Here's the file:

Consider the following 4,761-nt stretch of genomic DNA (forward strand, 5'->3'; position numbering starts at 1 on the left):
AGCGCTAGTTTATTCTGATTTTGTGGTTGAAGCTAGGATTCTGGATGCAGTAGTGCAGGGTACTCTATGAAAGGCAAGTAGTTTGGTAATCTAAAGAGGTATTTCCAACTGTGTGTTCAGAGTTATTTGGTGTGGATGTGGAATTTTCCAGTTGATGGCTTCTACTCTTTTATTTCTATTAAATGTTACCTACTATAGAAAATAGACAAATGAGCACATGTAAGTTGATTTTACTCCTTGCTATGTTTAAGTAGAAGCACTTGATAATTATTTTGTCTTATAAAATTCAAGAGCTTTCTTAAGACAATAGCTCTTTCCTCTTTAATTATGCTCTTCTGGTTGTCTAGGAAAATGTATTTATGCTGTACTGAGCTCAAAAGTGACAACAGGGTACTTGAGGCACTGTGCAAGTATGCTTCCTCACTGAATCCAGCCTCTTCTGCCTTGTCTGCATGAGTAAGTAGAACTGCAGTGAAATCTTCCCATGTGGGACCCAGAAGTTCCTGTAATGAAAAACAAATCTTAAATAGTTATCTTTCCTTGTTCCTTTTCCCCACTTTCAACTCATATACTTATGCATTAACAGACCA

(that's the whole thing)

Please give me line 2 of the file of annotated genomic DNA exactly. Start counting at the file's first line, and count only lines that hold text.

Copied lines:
AGCGCTAGTTTATTCTGATTTTGTGGTTGAAGCTAGGATTCTGGATGCAGTAGTGCAGGGTACTCTATGAAAGGCAAGTAGTTTGGTAATCTAAAGAGGTATTTCCAACTGTGTGTTCAGAGTTATTTGGTGTGGATGTGGAATTTTCCAGTTGATGGCTTCTACTCTTTTATTTCTATTAAATGTTACCTACTATAGAAAATAGACAAATGAGCACATGTAAGTTGATTTTACTCCTTGCTATGTTTAAGTAGAAGCACTTGATAATTATTTTGTCTTATAAAATTCAAGAGCTTTCTTAAGACAATAGCTCTTTCCTCTTTAATTATGCTCTTCTGGTTGTCTAGGAAAATGTATTTATGCTGTACTGAGCTCAAAAGTGACAACAGGGTACTTGAGGCACTGTGCAAGTATGCTTCCTCACTGAATCCAGCCTCTTCTGCCTTGTCTGCATGAGTAAGTAGAACTGCAGTGAAATCTTCCCATGTGGGACCCAGAAGTTCCTGTAATGAAAAACAAATCTTAAATAGTTATCTTTCCTTGTTCCTTTTCCCCACTTTCAACTCATATACTTATGCATTAACAGACCA